Rachmaninov: Symphony in D minor (Youth); Symphony No. 1 in D minor, Op. 13; Isle of the Dead

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COMPOSERS: Rachmaninov
LABELS: Chandos
ALBUM TITLE: Rachmaninov
WORKS: Symphony in D minor (Youth); Symphony No. 1 in D minor, Op. 13; Isle of the Dead
PERFORMER: BBC Philharmonic/Gianandrea Noseda
CATALOGUE NO: CHAN 10475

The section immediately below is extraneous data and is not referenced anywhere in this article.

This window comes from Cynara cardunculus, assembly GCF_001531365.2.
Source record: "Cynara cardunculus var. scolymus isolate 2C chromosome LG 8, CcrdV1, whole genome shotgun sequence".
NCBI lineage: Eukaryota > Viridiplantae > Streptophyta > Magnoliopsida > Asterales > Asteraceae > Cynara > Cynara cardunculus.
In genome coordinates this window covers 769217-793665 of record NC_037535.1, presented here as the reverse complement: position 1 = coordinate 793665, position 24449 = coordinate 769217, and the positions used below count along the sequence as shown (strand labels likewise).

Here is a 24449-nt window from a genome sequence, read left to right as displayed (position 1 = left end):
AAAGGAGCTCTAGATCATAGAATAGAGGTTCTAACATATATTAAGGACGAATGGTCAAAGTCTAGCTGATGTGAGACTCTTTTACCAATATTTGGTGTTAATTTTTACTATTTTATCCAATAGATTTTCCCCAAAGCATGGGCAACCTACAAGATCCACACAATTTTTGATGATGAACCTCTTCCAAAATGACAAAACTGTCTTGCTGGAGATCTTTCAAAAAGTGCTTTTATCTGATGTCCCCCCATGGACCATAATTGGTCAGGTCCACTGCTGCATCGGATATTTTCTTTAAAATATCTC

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Rachmaninov’s First Symphony of 1895 was long suppressed and published only after the composer’s death. Its disastrous premiere under Glazunov and the subsequent collapse of Rachmaninov’s self-confidence are well known. But posterity has formed a different view: the composer Robert Simpson went so far as to argue that had he followed the First ‘with advancing successors [Rachmaninov] would have been one of the great symphonists’ of his day, a view endorsed by David Brown, Britain’s leading authority on Russian music. It is certainly tauter and leaner than its two successors and its material more closely integrated. Gianandrea Noseda and the BBC Philharmonic have the work’s measure and their performance has a full-blooded intensity and fire. Tempos are well judged and orchestral textures well blended. Noseda balances a strong sense of the piece’s architecture with its expressive eloquence and rich nostalgia. It is a reading that can rank alongside the classic Ormandy (Sony) and Pletnev (DG) accounts, both of whom bring a special authority to the Symphony. The Isle of the Dead, haunting and powerful in conception, is an undisputed masterpiece. Noseda captures the work’s concentration and anguish with its inexorable sense of movement. The so-called Youth Symphony, written in 1891 when the composer was 17, is derivative and still under the spell of Tchaikovsky but well worth having. The sound has warmth and opulence and, as one expects from the partnership of Stephen Rinker and Mike George, finely balanced textures. Robert Layton